In another thread, this was stated,
It’s a fundamental tenant of most or all forms of Protestantism that nothing but unbelief or unwillingness to repent can prevent a person from joining a church or being reconciled to it after an excommunication. For example, a person who committed burglary 5 years ago and was convicted of a felony for it might be asked if they repent of having committed the crime and wish to live a life free of theft with Jesus’ help, but the fact that they have this in their background does not and cannot serve as an automatic bar to baptism, confirmation (in those churches that practice this), or reception or re-reception into a church.
Is it the same in the CC? Is it possible to have sinned so much or be subject to so many legal restrictions due to bad prior behavior (e.g. currently in prison, currently on parole, registered sex offender, death row, ordered deported, outstanding warrant for arrest) that one cannot enter or reenter into communion with the CC even if they repent, ask God to help them live a good life, and are willing to own up to the temporal consequences of past behavior (e.g. report to parole officer, keep sex offender registration current, pay court ordered restitution, leave the country that they were ordered deported from, etc.)? My instinct as a Christian is to say of course not, such an idea flies in the very face of Jesus’ entire message. Is this actually the case?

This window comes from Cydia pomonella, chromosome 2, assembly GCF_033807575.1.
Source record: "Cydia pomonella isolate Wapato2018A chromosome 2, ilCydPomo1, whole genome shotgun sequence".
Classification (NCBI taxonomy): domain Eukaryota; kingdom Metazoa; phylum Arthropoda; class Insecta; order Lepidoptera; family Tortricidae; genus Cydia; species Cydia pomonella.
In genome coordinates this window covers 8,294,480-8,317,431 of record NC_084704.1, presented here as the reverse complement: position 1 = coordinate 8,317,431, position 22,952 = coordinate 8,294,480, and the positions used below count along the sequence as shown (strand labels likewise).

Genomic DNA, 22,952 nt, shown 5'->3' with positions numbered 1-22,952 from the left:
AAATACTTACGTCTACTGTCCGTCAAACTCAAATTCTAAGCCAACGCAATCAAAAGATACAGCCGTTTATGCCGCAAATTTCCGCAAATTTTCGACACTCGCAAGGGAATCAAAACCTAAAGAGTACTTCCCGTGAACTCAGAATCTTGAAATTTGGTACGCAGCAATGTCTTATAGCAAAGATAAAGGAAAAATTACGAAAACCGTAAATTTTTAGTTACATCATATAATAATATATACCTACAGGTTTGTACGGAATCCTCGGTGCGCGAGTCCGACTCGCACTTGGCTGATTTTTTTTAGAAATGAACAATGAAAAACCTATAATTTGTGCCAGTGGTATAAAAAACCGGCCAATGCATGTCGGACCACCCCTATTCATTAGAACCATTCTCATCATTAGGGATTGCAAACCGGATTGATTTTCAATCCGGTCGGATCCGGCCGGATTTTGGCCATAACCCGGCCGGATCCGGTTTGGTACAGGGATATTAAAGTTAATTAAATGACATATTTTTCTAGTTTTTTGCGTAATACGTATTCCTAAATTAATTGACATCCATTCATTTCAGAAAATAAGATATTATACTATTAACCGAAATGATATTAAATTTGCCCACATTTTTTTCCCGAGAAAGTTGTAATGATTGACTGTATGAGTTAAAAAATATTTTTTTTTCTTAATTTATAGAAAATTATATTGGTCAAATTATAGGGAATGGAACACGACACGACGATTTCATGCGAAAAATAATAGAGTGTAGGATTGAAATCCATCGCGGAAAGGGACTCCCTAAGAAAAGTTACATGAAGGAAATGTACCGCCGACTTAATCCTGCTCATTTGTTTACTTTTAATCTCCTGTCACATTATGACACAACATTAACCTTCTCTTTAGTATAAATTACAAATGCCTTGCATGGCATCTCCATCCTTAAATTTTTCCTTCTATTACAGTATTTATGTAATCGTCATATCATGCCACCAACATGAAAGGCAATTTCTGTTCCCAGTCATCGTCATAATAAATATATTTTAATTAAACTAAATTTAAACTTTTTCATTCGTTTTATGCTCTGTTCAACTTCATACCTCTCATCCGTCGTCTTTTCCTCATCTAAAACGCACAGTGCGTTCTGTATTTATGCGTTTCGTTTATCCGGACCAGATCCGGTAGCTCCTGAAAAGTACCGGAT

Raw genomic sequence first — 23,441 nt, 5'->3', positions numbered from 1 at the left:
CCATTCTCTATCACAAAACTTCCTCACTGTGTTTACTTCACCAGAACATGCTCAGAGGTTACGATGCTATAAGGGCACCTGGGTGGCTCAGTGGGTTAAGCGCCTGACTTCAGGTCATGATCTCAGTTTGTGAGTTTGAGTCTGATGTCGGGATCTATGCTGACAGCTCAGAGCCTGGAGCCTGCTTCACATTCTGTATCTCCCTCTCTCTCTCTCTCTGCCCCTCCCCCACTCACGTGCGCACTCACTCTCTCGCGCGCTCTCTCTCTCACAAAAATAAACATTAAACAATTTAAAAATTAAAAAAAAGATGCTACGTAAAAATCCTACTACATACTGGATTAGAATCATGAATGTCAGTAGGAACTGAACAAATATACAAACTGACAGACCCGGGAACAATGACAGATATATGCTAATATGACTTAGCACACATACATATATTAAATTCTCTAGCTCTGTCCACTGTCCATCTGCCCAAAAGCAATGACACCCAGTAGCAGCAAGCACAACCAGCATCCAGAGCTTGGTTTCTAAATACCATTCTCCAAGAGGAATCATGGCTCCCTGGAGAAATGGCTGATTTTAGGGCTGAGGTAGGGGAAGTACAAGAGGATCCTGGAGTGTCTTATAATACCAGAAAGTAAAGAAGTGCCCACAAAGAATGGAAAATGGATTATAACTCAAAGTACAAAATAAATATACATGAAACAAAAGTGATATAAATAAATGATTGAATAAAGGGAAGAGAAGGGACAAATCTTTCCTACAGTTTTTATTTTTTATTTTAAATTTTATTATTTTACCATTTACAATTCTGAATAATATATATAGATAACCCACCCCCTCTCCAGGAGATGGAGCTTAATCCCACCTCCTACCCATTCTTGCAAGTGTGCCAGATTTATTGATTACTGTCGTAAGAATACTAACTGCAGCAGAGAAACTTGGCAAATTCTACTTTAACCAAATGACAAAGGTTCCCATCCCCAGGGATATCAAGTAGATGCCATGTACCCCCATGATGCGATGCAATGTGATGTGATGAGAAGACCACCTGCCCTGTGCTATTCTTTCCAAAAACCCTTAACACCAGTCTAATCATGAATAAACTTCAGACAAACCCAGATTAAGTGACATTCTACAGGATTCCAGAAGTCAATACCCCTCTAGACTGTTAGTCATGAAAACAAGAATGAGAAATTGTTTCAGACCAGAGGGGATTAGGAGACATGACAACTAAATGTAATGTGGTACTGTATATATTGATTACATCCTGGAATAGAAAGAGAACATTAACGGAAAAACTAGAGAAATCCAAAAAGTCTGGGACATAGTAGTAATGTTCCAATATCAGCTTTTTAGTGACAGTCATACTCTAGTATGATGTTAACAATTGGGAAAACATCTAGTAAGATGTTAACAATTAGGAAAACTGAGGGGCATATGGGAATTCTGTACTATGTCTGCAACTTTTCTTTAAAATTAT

It seems that the LDS (who are largely considered to be non-Christian by Protestants too) have a policy that forbids baptism of candidates subject to certain criminal sanctions without very high level permission. Does the CC have anything like that, for example requiring that the baptizing priest consult their bishop, archbishop, or the Pope for permission to baptize a convict on parole when they would otherwise be able to baptize a non-convict on their own?